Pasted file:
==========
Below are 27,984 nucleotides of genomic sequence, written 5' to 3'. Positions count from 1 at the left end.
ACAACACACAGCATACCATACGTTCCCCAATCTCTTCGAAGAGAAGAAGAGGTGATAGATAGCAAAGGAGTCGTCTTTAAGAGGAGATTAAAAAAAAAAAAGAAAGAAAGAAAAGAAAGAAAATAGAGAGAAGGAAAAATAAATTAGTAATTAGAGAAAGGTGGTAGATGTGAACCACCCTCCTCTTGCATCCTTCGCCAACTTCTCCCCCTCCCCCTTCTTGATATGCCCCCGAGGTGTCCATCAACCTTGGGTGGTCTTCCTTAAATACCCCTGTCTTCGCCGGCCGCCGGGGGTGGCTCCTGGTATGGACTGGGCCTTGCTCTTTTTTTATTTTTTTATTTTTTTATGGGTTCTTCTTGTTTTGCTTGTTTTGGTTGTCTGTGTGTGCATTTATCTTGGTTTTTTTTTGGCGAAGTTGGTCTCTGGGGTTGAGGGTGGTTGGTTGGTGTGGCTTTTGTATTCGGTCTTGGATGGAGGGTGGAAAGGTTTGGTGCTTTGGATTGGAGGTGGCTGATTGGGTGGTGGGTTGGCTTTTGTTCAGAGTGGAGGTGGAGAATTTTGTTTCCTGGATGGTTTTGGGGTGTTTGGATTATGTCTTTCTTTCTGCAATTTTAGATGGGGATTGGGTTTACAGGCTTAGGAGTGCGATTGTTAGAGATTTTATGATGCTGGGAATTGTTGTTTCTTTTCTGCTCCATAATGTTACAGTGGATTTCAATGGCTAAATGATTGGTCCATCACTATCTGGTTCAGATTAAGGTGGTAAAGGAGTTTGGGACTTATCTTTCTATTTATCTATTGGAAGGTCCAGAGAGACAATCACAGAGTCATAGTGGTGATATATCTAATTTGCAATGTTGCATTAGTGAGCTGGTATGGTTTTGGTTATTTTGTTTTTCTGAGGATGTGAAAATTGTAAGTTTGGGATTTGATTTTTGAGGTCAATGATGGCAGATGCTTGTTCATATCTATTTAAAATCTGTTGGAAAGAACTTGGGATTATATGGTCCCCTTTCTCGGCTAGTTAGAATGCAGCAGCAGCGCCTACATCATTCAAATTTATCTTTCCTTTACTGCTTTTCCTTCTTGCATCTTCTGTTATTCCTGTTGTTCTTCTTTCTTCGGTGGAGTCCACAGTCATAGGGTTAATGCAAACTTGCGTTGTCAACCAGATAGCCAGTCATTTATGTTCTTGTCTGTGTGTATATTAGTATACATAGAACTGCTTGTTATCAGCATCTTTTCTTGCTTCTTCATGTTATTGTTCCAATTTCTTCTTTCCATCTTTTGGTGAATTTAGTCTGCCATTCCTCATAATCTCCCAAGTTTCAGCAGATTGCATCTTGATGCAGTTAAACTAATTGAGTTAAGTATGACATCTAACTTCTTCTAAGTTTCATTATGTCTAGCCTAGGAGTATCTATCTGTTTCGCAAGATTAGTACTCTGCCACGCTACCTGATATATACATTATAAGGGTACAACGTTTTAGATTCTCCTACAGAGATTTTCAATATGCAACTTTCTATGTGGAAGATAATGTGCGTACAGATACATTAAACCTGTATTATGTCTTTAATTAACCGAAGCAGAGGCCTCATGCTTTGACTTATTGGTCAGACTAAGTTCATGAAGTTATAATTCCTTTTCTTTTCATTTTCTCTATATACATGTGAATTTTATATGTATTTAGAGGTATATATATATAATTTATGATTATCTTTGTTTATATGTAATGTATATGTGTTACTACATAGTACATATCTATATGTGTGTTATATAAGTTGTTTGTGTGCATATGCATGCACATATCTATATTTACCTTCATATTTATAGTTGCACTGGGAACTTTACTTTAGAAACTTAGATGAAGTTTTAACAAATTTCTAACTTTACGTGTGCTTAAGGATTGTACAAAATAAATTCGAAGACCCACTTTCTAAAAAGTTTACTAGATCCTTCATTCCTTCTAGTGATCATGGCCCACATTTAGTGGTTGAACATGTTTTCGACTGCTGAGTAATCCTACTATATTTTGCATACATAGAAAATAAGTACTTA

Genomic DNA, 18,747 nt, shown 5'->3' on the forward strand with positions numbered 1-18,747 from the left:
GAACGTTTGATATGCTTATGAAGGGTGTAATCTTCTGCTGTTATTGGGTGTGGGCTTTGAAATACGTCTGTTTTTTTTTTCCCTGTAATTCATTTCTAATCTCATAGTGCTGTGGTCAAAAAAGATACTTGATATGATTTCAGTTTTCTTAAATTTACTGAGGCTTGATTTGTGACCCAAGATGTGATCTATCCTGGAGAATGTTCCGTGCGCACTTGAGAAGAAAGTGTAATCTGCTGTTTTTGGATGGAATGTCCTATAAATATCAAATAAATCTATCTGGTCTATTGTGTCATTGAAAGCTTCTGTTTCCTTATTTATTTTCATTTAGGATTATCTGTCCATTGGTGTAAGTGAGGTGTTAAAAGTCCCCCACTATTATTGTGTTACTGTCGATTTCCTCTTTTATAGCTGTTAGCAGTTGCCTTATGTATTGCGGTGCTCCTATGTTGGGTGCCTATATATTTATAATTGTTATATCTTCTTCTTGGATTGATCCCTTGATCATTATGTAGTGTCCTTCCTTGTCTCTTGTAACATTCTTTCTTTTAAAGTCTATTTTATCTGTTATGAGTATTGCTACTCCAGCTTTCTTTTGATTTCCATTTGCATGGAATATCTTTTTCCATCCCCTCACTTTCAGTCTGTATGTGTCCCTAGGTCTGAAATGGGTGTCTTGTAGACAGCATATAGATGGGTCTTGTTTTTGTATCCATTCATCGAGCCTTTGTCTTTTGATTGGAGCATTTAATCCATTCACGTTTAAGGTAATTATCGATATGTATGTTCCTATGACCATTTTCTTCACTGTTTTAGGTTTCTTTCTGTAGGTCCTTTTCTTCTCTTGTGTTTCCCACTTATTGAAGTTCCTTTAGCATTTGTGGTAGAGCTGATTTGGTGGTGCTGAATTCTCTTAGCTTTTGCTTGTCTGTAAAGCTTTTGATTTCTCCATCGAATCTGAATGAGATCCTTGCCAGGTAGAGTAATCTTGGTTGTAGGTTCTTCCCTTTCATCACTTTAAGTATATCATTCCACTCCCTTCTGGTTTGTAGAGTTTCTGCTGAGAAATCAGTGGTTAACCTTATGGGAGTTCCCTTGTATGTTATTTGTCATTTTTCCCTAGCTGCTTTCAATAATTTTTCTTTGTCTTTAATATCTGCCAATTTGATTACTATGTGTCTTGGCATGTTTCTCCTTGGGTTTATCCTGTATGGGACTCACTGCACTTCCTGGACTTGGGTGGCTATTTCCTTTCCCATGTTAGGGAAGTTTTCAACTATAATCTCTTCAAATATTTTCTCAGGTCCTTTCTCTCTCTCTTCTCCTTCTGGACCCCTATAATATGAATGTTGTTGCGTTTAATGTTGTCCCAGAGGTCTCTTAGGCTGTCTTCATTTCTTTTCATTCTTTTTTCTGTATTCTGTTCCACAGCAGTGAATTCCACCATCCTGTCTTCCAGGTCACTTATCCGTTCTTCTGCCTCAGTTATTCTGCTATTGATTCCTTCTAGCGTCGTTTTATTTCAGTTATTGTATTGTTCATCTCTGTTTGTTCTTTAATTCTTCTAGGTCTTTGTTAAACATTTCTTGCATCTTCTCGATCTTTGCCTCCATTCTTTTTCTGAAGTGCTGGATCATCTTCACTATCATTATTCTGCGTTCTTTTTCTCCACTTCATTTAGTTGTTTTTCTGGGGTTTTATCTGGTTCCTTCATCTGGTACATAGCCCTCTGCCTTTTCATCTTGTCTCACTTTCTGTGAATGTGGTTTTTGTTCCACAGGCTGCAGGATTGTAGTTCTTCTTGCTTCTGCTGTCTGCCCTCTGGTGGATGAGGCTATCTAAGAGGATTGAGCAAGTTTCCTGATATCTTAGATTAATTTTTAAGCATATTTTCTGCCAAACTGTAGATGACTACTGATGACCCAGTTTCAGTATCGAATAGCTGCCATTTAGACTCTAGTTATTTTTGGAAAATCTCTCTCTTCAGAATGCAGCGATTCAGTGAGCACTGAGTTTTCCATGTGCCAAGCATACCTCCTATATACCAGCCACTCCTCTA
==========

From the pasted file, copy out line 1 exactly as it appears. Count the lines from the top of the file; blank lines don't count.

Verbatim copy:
Below are 27,984 nucleotides of genomic sequence, written 5' to 3'. Positions count from 1 at the left end.